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Authors Row  

Volume 7 Issue 5

Sept/Oct 2003

Two Signatures on Business Bank Accounts

© by Newland & Associates

Certain themes occur in client situations seen by my law practice with astonishing regularity B embezzlement, failure to pay taxes, and failure to file returns being fairly persistent. Another consistent theme is disappearing cash, diverted (stolen) by insiders. Here is a typical example.

Gaylan Good (“Gay”) and Sly Slink (“Sly“) formed a Limited Liability Company (LLC), called Lapping Leeches, LLC, to grow and distribute leeches used for medical purposes in hospitals and surgical facilities. Gay and Sly did the normal initial documentation for their LLC and gave little thought to how the bank account signatories should be determined. As usual, either Gay or Sly could withdraw funds using one signature, as could the Office Manager, Faye Lorn (“F. Lorn”).

As an aside, special attention should be given to having employees such as F. Lorn signing checks. Allowing employees the authority to sign checks, if not carefully monitored, can be an invitation to steal. See the May/June 2003 issue of our newsletter, Tax & Business Insights, “Embezzlement Scorecard,” and the March/April 2003 issue of Newland's Business Notes, “Embezzlement B Again?.”

In any event, what often happens, and what happened with Gay and Sly, is that Lapping Leeches, LLC, fell upon hard times when it was discovered that the chemicals in ziplock bags (used to distribute the leeches) caused the leeches to lapse. It seems that leeches don't like plastic, probably since there are few plastic rocks in streams. In any event, as their business prospects dimmed, Sly started observing the leeches sucking blood and came upon the idea that perhaps some funds could be sucked from the Lapping Leeches bank account. There was $100,000 in the account so Sly decided to take $90,000 and left. Since there weren't enough funds left for the business to continue, it failed.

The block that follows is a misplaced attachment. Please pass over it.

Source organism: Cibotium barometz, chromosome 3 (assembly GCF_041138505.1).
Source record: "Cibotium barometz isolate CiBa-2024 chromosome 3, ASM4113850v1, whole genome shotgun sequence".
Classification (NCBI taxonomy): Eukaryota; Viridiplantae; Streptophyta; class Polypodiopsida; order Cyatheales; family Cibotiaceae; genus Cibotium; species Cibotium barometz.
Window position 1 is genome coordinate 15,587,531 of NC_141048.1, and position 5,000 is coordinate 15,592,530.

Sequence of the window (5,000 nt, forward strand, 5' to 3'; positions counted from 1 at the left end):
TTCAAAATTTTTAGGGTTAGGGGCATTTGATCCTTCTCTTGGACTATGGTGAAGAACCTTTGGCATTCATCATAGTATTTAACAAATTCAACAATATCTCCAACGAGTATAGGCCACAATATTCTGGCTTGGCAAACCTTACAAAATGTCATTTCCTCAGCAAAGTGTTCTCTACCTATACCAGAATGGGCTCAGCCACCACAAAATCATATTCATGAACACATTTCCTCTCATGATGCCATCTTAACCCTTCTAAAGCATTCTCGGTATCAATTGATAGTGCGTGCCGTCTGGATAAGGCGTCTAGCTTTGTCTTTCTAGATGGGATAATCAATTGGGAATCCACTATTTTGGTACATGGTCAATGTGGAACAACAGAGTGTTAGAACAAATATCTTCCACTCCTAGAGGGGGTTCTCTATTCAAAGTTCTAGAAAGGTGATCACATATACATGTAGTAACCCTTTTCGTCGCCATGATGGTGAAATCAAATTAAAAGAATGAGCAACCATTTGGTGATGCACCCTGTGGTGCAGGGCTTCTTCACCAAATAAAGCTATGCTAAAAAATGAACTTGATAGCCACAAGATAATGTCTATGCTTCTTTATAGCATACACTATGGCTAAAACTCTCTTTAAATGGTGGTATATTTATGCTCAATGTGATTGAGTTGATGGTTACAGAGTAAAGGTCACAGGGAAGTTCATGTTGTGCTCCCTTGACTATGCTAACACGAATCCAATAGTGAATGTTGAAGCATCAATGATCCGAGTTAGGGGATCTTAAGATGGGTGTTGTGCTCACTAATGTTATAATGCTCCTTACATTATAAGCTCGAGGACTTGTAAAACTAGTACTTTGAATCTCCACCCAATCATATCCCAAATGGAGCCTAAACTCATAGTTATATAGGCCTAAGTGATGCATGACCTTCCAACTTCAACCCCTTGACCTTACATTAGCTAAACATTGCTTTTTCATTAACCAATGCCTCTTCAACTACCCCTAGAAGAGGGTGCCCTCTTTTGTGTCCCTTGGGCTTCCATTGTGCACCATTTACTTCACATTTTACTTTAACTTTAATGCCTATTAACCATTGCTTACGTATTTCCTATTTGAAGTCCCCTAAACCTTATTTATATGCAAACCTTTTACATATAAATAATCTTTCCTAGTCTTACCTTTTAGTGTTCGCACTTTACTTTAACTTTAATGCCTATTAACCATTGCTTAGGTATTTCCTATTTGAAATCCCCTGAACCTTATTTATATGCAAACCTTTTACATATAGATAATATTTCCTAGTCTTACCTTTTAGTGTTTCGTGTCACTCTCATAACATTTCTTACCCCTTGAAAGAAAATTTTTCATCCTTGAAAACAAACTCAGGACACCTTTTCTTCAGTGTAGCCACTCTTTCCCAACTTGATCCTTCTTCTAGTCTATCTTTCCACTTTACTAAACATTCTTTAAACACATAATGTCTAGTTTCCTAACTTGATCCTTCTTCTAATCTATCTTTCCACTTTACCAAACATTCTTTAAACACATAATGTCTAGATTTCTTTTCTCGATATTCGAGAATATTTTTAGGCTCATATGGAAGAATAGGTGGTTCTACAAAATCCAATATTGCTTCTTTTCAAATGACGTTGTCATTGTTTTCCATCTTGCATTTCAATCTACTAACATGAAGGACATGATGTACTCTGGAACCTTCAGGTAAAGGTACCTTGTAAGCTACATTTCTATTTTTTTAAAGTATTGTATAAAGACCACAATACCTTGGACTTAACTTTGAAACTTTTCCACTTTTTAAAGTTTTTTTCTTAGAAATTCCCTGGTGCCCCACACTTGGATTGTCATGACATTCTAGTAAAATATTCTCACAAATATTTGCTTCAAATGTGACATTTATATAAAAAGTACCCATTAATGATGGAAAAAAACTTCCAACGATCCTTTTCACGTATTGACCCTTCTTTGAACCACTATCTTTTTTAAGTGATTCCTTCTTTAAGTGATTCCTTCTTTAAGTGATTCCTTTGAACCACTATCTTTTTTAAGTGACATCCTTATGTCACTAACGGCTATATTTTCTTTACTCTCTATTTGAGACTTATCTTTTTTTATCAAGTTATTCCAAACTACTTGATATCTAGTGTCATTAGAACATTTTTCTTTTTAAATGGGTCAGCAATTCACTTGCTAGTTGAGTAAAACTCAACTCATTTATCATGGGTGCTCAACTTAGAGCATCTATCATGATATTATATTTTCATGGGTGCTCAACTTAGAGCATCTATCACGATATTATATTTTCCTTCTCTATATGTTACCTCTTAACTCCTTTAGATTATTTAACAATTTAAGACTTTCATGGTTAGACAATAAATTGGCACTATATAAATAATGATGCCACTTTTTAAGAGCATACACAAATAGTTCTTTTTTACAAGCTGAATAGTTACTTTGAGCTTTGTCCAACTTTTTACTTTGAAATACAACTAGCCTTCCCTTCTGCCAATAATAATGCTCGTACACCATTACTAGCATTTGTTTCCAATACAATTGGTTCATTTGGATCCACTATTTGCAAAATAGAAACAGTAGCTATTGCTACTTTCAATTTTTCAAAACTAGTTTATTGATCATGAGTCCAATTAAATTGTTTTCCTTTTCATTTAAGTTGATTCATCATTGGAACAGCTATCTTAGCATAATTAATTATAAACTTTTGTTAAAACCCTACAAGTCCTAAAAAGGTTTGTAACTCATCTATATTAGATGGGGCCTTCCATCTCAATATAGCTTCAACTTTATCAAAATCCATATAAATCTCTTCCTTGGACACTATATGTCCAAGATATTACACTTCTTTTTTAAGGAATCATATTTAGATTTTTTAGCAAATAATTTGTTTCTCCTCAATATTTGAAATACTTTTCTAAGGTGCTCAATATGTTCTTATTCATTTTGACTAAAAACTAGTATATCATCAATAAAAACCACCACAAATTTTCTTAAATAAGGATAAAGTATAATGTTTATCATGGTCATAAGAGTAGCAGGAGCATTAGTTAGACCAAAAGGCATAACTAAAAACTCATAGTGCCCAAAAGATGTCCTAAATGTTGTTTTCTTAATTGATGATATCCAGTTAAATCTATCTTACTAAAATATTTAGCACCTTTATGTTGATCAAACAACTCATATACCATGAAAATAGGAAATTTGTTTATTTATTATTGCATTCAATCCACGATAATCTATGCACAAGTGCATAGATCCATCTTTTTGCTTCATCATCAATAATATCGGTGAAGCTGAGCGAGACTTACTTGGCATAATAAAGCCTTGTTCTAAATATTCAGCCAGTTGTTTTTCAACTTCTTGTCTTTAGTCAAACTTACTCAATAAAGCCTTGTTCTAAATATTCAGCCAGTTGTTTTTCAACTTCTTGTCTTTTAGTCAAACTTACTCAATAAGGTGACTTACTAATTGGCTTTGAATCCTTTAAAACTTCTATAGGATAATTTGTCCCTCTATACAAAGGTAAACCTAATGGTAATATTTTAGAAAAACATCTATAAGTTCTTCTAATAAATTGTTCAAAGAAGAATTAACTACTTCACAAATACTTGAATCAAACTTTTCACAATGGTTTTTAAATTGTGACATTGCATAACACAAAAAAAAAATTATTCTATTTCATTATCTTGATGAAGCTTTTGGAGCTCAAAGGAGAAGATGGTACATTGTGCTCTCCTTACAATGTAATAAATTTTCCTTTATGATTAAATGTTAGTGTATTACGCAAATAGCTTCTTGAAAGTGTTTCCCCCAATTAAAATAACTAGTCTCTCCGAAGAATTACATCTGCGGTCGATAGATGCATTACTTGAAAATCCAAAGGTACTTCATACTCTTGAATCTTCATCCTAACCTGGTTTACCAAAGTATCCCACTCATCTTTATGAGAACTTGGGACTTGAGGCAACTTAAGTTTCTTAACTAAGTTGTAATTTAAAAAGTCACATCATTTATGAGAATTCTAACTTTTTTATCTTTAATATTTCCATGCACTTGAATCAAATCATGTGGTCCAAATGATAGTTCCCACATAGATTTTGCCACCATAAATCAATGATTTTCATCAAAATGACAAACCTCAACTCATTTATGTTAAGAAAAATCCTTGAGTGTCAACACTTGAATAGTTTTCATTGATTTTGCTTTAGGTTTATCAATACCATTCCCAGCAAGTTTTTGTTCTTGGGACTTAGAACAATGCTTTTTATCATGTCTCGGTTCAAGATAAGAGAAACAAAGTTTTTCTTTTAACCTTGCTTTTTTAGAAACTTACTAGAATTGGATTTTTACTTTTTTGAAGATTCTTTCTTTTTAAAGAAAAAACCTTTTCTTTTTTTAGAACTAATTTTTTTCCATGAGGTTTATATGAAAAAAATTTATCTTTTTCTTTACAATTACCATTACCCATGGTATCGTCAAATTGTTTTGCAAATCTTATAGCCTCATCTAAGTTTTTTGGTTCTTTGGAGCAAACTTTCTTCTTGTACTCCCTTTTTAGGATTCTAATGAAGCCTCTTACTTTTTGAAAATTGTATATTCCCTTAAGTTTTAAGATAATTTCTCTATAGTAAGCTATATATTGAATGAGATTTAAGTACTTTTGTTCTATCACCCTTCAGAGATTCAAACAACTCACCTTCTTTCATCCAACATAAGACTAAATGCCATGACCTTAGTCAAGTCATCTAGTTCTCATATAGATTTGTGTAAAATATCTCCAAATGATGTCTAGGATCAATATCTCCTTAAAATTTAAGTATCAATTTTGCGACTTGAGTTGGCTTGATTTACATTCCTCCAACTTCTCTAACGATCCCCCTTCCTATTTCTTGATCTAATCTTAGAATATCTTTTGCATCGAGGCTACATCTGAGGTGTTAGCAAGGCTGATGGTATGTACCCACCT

What steps can be taken to avoid a catastrophe such as this? The simple answer is to have two signatures required for checks that exceed $5,000 or more. Would this have prevented Sly from repeatedly cashing many checks for $4,999? No, but at least he would not have been able to take a large portion of the bank account in one fell swoop. Sly's slow siphoning of funds should be, and probably would have been, detected by whoever opened the bank statements.

The concept of having two (or more) signatures for large withdrawals provides a measure of protection against unexpected, large, or illegal withdrawals of cash in the manner perpetuated by Sly.

Will your bank afford such protection to your account? It depends. Branches of certain large banks, like Bank of America, have informed me that dual signatures on bank accounts will not be permitted. Smaller banks here in Virginia, like Fauquier Bank, and probably others, still permit such dual signature arrangements.

Two signatures, in addition to protecting Gay from Sly (and vice versa), also protect Lapping Leaches, LLC, from the potential large theft by F. Lorn. Stated differently, a business can entrust an employee, F. Lorn, with funds and know that there is some degree of protection from that employee writing a check to herself or others for a large sum that was not authorized by the employee and at least one other signer.

There is another reason for requiring two signatures on checks. An investor or lender may be more inclined to invest or lend if assurances are provided that one of the principals, Gay or Sly, cannot take all of the business funds at one time and disappear. In addition, the existence of such a protective device will signal to others that the business is “thinking ahead” and trying to prevent theft of business cash.

It is too early to guess if all banks will eventually adopt the policies of some larger banks. If the entire banking industry prohibits dual signature accounts, it would be unfortunate for businesses in general. In the meantime, if you are opening a business bank account and you have concerns about an employee or associate taking some or all of the funds in one fell swoop, it might be a good idea to consider requiring two signatures on certain withdrawals.

If you have questions about this issue or how to document the requirement for two signatures, contact Newland & Associates for assistance and advice.

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Published by the law firm of Newland & Associates, P.L.C. For a full range of business law and tax-related services, call us at (703) 330-0000. You may also e-mail us at , or visit our web site at

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